Dr. Joseph Murphy is religious, and he uses quotes from the bible in ways that I’ve never come across before, applying what is usually taken literally and applying it instead to the subconscious mind. I was really pleasantly surprised when I experienced his explanations of things, it was a refreshing take. For example, this is what I read in the chapter on using your subconscious mind for forgiveness. He writes, “To forgive is to ‘give for’... The true meaning of forgiveness is to forgive yourself. Forgiveness is getting your thoughts in line with the divine law of harmony. Self-condemnation is called hell (bondage and restriction); forgiveness is called heaven (harmony and peace)... [It] is to sincerely wish for the other what you wish for yourself: harmony, health, peace and all the blessings of life… . You are not being magnanimous when you forgive, you are really being selfish, because what you wish for the other, you are actually wishing for yourself. The reason is that you are thinking it and you are feeling it. As you think and feel, so are you. Could anything be simpler than that?” I like this guy! His thoughts on being “selfish” are right in line with mine.
Exploring thoughts of letting go also leads me to explore what we choose to hold on to. Regarding physical possessions, I’m a self-proclaimed minimalist, but I do love beautiful things. I’m always drawn to those creative things made by artists that share something of themselves in the making and presentation of it, whether it’s a pair of artisan earrings, a logo, a photo or print, a sculpture. If it speaks to my soul, I usually find some way to justify it coming to live with us. When I was in Boulder, CO., I used to work near the Boulder Art & Craft Co-op. In my lunch breaks I’d walk the outdoor mall taking in the gorgeous flowers and would often find myself in the store perusing all the gorgeous works of art, regularly falling into conversation with one of the artists. There is such love in that building, and it was always good reminder of what creative souls we all really are. It was always a great soul recharge.
Amassing stuff does comes with mental baggage, so you need to be careful. The old adage, “A cluttered house equals a cluttered mind” is definitely true for me, and probably for you too. I like the KonMari method, which is to keep only what truly sparks joy and discard everything else, and assign a home for everything within your home. Simple, but not always easy! While I admire the Buddhist mentality of impermanence and letting go of physical items for true freedom, I like the feelings of joy that those special items bring, so this definitely falls into my “everything in moderation” category.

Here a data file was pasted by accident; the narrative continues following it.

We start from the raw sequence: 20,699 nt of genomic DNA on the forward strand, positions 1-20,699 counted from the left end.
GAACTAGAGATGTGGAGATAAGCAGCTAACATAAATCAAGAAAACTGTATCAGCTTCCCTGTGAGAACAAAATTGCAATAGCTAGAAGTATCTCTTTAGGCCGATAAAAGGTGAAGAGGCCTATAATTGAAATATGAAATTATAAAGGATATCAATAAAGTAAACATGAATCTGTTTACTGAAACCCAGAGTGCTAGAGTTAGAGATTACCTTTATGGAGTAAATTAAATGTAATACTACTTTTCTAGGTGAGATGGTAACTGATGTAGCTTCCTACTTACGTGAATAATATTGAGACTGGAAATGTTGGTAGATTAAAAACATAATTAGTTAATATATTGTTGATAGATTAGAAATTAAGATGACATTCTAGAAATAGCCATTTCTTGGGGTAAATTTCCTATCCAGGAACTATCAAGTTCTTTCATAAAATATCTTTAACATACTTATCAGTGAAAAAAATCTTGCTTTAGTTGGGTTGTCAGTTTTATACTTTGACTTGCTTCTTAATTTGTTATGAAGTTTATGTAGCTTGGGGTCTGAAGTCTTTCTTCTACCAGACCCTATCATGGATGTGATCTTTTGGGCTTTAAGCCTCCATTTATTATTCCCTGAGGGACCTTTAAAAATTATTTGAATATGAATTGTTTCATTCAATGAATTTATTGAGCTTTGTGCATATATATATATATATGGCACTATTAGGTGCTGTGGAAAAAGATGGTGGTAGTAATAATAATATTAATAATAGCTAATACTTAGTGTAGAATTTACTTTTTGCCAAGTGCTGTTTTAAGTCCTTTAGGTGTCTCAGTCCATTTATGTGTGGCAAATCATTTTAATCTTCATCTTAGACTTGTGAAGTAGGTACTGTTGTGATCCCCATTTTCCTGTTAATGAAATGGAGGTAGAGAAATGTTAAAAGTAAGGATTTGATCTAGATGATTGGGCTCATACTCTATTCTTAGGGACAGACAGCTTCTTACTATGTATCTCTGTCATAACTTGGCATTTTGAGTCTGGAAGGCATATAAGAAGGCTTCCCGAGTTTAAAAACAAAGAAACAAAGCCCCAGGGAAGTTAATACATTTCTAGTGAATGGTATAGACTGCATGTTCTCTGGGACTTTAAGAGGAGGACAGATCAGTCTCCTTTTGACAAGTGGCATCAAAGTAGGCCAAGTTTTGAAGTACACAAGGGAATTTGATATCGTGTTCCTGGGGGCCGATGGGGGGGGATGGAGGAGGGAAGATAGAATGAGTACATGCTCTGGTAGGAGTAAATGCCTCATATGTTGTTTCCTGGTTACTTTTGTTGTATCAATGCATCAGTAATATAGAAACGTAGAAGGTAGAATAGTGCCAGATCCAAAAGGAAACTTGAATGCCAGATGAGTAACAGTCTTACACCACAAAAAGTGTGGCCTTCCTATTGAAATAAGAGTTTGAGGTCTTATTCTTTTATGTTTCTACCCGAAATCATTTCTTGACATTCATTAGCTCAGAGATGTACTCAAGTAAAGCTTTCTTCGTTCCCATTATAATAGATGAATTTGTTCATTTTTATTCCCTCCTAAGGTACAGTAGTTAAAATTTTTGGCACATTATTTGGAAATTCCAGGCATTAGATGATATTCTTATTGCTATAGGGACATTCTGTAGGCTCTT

When I was first diagnosed, I was really angry because I’d just spent a couple of weekends completely dissecting my wardrobe and bedroom, refining and discarding, actively decluttering my space, and therefore my mind. Everything nicely organized and joy-producing, and then bam… stage four fucking cancer. Okay, I told you I’d cop to every time that I cracked myself up, and writing that last sentence made me belly laugh. In hindsight I was mad because I could have just enjoyed those weekends outside with friends and left my crap for someone else to deal with (i.e. husband, sister…), unfair as that is, because I’d be dead and not need anything other than a really stylish coffin outfit. So overly dramatic! Big eye-roll. Go on, you too now. Looking back, it’s a good reminder of how we choose to invest in how we spend our time.
And now, I took time while Dave was on the road to do it again. It’s so cathartic. When my eyes roam over my quiet space, I see the painting of Sydney Harbour that Dave and I found at an outdoor market while there, the small hand-carved wooden penguin and iguana we got in the Galapagos, the jade egg that I found with my girlfriends at the Mapleton Hill rummage sale that I also shared with my sister, the unicorn dinosaur sculpture a dear friend’s daughter made, a hand-drawn comic book from a young friend, the bookmark from my niece, the koala print from my nephew, a painting from my sister-in-law. New leg warmers that miraculously turned up in the mail that are so perfect. Oh, the joy! These things enhance my daily experience, reminding me of my connections to my loving community.
All these months later, I’m just about over the anger from that first “refinement.” Just about. I know what I’ll be working on letting go of this week! Thanks for the reminder.